In his book “End the Fed,” Ron Paul asserts that “ending the Fed would address the most vexing problems of politics of our time,” including “an end to dollar depreciation” and “ending the business cycle.”
Further, he says, “The Federal Reserve should be abolished because it is immoral, unconstitutional, impractical, promotes bad economics, and undermines liberty.”
Paul’s ideas are at the heart of Kurt Bills’s U.S. Senate campaign as well. Though Bills recently backed away from abolishing the Fed immediately (see Eric Black’s recent piece) his campaign manager told The Weekly Standard, “We’re all Ron Paul fans on economics.”
Hamilton vs. Jefferson
Paul’s ideas are the latest chapter in an age-old American argument between a more centralized and nationalistic economic policy, identified with Alexander Hamilton, and a decentralized, individualistic policy connected with Thomas Jefferson. In a sense, American monetary history is the result of these contrasting points of view fighting it out over time.
So, here’s a quick look at how we got to today’s system.
Hamilton and, more generally, the Federalists argued that a strong national government, including a central bank modeled on the Bank of England, was a critical element in economic development. Jefferson and the Democratic-Republicans disagreed with that view, arguing that a decentralized system without a central bank was superior.
The U.S. swung back and forth between these two systems from 1789 to 1913.
Congress gave a 20-year charter to the (first) Bank of the United States in 1791 and then let it die in 1810. Six years later, it created a (second) Bank of the United States with a 20-year charter but then once again killed it.
A period of “Free Banking” lasted from 1837 to 1863. During this time, the federal government issued only coins; paper money consisted of banknotes issued by private banks. These banknotes were backed by the gold, silver and other assets held by the banks. (Art Rolnick and Warren Weber of the Minneapolis Fed did yeomen’s work in researching this area.)
The Civil War brought centralization back to the fore.
Congress passed the National Banking Act in 1863 in order to raise funds for the war; specifically, anyone who wanted to set up a national bank had to purchase U.S. bonds, which then allowed the bank to issue banknotes. The banks were required to hold a fraction of their deposits as a reserve but could then lend the rest. Borrowers received their funds through a bank account, from which they could withdraw funds as banknotes. At that point, however, the banknotes of all national banks were identical, except for the inclusion of the issuing bank’s name on the note.
Further, a 10 percent tax was levied on privately issued — i.e., non-national-bank — banknotes. The result was that private bank notes disappeared, and for the first time, America had a standardized currency.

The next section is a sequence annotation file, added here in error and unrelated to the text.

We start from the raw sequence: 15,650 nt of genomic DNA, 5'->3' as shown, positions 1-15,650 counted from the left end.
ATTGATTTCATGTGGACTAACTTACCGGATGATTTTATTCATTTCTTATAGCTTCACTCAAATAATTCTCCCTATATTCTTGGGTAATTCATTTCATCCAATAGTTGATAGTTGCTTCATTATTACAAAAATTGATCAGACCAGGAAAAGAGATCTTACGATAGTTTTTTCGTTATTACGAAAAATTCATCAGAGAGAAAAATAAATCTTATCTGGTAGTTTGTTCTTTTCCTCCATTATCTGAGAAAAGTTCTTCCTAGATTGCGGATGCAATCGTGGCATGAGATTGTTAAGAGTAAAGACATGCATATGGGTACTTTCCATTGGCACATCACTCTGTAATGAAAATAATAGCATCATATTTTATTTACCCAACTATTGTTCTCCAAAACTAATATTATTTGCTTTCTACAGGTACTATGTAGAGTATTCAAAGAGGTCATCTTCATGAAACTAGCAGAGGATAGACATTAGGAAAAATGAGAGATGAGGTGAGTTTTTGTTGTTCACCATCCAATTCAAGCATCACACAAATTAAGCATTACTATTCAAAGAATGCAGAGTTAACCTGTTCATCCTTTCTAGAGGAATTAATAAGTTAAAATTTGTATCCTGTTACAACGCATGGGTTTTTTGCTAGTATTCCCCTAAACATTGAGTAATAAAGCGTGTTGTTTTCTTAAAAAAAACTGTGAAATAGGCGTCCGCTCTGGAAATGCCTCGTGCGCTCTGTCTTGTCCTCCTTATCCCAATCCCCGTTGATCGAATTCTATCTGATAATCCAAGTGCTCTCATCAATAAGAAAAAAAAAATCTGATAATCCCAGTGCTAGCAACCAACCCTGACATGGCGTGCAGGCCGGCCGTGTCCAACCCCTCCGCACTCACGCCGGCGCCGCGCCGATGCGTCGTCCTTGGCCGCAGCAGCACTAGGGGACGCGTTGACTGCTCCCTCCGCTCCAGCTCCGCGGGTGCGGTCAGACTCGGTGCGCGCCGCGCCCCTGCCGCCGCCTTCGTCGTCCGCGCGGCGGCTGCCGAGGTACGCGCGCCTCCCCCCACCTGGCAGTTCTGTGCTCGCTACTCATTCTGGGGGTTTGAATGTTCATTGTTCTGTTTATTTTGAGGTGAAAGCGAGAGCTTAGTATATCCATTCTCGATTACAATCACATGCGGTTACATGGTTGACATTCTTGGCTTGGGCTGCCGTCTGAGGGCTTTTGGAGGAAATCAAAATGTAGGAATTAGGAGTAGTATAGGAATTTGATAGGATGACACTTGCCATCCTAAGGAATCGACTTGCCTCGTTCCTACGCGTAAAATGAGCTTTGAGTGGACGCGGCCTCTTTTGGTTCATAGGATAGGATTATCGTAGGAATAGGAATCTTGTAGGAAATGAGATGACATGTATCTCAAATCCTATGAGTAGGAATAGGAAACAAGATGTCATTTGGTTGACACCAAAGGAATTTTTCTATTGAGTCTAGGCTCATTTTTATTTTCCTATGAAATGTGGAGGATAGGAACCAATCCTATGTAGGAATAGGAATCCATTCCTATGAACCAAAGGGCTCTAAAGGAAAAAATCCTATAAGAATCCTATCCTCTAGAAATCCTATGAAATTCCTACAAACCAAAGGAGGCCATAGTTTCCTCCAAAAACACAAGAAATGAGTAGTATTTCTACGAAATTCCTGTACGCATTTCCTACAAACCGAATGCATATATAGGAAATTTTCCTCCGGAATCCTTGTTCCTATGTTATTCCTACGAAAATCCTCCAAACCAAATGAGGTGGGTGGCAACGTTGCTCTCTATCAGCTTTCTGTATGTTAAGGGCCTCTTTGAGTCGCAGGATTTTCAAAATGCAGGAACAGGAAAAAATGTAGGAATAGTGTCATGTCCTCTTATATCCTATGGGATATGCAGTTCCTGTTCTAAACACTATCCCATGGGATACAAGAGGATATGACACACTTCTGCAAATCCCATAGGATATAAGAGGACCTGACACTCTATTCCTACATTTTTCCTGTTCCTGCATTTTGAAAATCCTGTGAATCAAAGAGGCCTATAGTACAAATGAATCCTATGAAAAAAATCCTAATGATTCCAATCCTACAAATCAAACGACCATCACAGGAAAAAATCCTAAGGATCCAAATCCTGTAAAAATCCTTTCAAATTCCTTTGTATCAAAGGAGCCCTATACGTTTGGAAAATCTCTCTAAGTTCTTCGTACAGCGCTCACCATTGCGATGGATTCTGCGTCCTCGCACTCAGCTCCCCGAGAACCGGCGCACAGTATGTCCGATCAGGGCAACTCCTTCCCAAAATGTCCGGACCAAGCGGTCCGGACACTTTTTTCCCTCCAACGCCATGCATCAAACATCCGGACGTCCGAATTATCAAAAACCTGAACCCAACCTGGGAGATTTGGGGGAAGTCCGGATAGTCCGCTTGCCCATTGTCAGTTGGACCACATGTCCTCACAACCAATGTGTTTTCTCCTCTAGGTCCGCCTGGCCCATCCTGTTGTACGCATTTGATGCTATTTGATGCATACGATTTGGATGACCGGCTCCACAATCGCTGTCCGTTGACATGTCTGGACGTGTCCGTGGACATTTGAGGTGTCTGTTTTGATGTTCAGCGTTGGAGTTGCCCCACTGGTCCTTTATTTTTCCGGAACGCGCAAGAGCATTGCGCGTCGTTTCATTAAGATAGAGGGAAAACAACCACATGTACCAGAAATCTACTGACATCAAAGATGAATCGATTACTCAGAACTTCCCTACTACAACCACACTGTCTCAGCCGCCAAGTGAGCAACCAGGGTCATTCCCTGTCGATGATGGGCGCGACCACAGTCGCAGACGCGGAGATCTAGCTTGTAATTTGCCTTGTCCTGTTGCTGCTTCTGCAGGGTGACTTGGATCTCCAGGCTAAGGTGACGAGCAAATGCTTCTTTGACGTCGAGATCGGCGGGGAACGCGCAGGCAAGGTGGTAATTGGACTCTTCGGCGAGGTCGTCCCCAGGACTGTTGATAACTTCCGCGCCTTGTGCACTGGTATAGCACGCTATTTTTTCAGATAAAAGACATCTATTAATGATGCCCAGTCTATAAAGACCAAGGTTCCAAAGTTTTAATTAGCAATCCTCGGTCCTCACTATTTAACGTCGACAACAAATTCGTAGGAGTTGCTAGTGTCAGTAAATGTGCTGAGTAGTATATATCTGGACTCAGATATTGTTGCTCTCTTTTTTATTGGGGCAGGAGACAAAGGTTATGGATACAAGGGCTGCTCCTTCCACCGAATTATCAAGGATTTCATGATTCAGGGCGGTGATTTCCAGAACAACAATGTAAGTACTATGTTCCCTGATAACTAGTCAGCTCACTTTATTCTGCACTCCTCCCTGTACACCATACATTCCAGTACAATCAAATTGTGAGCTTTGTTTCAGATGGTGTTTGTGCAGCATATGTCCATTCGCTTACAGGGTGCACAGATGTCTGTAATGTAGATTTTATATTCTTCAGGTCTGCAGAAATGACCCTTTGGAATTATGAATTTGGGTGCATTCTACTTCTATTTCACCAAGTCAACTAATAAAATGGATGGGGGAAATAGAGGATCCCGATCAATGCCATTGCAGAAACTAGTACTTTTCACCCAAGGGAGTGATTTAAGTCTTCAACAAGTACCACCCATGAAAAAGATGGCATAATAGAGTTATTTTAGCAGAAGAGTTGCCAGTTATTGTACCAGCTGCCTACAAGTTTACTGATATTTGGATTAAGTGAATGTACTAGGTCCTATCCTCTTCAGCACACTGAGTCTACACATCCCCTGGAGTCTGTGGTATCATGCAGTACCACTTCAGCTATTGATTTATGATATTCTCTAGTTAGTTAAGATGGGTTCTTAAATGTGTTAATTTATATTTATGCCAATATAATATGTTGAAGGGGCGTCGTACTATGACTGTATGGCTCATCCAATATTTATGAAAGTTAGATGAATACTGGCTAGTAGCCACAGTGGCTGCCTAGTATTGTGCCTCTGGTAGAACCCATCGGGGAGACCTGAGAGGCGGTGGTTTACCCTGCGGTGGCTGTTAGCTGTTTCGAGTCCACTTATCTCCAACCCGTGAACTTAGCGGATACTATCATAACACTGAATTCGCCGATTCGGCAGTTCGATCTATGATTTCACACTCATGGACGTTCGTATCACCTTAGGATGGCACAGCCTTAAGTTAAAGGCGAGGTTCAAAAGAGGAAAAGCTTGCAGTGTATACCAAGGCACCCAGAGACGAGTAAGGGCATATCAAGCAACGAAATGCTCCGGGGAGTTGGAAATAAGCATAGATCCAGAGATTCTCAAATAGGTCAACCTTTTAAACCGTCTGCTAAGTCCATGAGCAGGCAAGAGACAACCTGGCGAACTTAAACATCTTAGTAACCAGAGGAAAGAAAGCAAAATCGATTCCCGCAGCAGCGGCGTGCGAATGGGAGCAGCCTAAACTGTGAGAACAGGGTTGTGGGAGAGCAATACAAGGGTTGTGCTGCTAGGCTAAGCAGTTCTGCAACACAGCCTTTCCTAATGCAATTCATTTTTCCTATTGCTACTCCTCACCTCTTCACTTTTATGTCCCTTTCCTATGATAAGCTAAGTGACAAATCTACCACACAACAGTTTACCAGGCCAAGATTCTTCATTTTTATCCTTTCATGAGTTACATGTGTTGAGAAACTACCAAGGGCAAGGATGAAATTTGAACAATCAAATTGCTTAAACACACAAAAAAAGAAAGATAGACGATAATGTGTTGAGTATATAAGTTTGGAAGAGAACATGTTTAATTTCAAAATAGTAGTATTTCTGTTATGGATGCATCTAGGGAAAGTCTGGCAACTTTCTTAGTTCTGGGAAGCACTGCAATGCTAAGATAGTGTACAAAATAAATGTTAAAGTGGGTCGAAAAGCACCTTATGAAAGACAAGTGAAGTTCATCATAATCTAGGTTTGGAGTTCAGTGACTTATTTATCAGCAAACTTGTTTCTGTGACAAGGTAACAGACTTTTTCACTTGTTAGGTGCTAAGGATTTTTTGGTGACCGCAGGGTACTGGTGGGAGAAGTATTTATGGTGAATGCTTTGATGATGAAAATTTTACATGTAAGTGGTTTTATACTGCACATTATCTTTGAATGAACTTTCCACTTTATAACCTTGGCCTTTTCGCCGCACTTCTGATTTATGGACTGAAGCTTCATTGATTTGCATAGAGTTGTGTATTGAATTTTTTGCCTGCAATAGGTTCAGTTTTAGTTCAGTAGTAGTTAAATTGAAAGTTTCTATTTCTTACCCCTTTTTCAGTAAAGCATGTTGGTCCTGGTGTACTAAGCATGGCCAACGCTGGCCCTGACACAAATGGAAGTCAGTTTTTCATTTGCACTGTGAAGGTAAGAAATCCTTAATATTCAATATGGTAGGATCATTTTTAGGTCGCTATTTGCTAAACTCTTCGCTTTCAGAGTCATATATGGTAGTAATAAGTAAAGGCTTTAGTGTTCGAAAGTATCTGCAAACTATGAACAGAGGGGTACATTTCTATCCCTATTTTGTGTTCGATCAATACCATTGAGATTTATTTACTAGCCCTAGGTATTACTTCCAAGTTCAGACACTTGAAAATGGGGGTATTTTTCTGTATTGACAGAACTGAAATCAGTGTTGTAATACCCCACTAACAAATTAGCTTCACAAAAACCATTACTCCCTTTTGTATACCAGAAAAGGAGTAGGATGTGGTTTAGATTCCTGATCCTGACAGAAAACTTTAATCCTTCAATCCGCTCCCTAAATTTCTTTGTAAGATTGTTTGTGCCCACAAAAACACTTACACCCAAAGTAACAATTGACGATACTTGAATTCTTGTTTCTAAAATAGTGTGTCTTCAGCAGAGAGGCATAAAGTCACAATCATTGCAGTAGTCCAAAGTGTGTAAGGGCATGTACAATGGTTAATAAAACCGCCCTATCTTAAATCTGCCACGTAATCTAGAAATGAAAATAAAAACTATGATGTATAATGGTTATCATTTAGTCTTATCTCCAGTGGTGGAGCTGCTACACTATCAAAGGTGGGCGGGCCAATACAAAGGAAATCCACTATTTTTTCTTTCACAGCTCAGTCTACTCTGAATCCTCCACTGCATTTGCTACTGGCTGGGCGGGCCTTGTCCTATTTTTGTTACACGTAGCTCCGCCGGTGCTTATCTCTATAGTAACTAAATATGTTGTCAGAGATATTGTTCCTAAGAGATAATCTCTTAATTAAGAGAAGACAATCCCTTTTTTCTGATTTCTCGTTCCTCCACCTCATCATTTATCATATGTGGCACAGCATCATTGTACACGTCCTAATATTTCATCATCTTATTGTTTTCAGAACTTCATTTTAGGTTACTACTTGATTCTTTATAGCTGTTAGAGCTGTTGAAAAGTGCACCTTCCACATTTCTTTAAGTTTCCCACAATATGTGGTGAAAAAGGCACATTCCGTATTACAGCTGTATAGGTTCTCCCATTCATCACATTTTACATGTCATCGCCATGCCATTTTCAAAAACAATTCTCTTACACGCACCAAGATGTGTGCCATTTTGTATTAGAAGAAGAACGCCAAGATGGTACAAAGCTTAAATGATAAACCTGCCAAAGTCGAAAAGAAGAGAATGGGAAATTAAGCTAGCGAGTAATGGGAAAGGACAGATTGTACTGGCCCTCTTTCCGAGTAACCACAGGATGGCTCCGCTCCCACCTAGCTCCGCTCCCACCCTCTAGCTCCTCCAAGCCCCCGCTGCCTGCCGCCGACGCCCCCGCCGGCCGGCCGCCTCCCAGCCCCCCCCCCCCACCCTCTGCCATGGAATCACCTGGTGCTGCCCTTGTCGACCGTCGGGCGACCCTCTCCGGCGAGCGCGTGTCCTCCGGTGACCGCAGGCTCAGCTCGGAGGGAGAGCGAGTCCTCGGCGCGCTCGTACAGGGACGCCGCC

But that wasn’t the end of the story.
State governments did not want to get cut out of the banking business, so between 1865 and 1913, they offered banks a deal similar to that of the federal government: Buy bonds and you, too, can set up a bank. But, there were two important differences.
First, most states allowed their state-chartered banks to hold lower levels of reserves than national banks. This meant that state banks could lend more money per dollar of deposits than national banks and thus make larger profits per dollar.
Second, since the 10 percent banknote tax made it expensive for state banks to issue their own banknotes, states started experimenting with alternative ways for banks to allow their customers access to their funds.
This is when checking accounts were born. Banks didn’t have to issue banknotes, they could simply supply documents that allowed someone to draw on the funds a depositor held in a bank.
Enter the Fed
There was a big problem with this system: Every few years, there was a wave of bank failures across the land. These failures had real economic costs in terms of lost deposits, disrupted loans and, ultimately, deep recessions.
The Federal Reserve was set up to deal with these problems, but the Hamiltonian/Jeffersonian disputes had to be dealt with once again. For instance, should there be a single central bank located in, say, New York? This would make sense, given that New York was the financial center, but didn’t this give too much clout to already powerful bankers?
That issue led to a compromise — a system of 12 regional banks, all equal in stature and each with its own board of directors. A Federal Reserve Board, consisting of seven members appointed by the president, was supposed to supervise the regional banks, but the board was not given any powers to carry out this mandate. Thus, instead of a single central bank, we created 12 mini-central banks.
Paul tells a different story about the creation of the Fed.
First, he states that “bank failures are no more to be regretted than any other business failures. They are a normal feature of the free enterprise system.” In particular, the possibility of banks collapsing will encourage depositors to be more vigilant about monitoring the banks to which they entrust their money.
Paul then argues that the real reason the Fed was created was to create a central bank that could bail out banks whenever they got into trouble. This short-circuited the natural stabilizing effect of competitive banking and gave the larger banks even more power than before.
Fear of centralized financial power is at the center of Ron Paul’s concerns about the Federal Reserve. Observers on the left side of the political spectrum voice similar fears about banks that wield enormous financial and political influence.
The big questions concern how to deal with these problems: Should we end the Fed? If so, what (if anything) should we put in its place? Should we reform the Fed? If so, what should its goals (or goal) be?
I’ll address those questions next week.